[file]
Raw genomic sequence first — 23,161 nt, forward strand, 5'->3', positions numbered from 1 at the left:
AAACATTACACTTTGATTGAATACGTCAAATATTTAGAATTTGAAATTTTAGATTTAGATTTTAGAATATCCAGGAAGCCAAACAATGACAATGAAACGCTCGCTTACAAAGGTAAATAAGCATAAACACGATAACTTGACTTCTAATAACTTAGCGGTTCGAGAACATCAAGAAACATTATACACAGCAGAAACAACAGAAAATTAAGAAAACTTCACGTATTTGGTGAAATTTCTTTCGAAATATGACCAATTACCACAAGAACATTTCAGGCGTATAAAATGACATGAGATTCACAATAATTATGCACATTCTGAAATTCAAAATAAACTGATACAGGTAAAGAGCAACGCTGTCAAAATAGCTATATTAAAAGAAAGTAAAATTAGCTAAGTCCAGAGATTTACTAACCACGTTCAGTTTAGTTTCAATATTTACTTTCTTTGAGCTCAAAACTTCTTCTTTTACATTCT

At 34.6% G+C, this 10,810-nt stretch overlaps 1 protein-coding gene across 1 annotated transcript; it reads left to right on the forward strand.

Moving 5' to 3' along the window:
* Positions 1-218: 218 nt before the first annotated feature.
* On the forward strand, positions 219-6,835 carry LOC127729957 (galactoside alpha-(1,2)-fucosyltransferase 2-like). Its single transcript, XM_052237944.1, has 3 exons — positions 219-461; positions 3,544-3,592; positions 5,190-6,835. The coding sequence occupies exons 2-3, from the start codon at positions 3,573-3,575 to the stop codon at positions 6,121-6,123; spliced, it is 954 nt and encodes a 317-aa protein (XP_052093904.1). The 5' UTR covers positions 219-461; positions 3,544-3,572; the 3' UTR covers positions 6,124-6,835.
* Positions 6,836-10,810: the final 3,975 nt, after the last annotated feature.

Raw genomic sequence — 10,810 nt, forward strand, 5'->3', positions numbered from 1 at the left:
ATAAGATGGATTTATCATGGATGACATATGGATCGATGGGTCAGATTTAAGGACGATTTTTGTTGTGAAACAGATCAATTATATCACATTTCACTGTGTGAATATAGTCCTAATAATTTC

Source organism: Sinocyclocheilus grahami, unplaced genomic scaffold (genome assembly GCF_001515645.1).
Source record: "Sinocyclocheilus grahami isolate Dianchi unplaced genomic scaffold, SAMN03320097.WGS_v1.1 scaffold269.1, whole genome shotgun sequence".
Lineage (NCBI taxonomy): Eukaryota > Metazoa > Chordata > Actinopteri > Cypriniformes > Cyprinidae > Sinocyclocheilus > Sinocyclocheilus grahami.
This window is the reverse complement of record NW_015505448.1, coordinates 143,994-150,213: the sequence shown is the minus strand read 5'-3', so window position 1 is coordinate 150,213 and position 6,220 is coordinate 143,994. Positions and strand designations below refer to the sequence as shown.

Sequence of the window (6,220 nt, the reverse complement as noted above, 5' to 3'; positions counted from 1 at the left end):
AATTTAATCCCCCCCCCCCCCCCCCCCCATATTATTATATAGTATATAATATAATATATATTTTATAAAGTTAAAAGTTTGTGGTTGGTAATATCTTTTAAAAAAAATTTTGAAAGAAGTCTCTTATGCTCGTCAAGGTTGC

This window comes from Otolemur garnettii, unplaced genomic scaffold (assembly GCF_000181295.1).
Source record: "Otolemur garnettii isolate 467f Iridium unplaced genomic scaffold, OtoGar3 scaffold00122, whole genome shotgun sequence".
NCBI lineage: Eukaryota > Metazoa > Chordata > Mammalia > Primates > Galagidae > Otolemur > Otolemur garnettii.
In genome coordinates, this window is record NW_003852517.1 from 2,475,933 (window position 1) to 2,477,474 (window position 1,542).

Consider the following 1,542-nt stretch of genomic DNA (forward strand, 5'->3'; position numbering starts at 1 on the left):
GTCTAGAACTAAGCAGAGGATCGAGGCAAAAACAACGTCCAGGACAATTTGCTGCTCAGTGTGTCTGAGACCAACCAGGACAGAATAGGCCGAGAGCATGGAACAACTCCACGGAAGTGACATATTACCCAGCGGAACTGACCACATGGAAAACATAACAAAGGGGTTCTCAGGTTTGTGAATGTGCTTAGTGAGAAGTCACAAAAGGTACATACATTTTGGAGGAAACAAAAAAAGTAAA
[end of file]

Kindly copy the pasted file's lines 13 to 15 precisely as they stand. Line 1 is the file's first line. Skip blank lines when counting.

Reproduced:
This window is the reverse complement of record NW_015505448.1, coordinates 143,994-150,213: the sequence shown is the minus strand read 5'-3', so window position 1 is coordinate 150,213 and position 6,220 is coordinate 143,994. Positions and strand designations below refer to the sequence as shown.

Sequence of the window (6,220 nt, the reverse complement as noted above, 5' to 3'; positions counted from 1 at the left end):
AATTTAATCCCCCCCCCCCCCCCCCCCCATATTATTATATAGTATATAATATAATATATATTTTATAAAGTTAAAAGTTTGTGGTTGGTAATATCTTTTAAAAAAAATTTTGAAAGAAGTCTCTTATGCTCGTCAAGGTTGC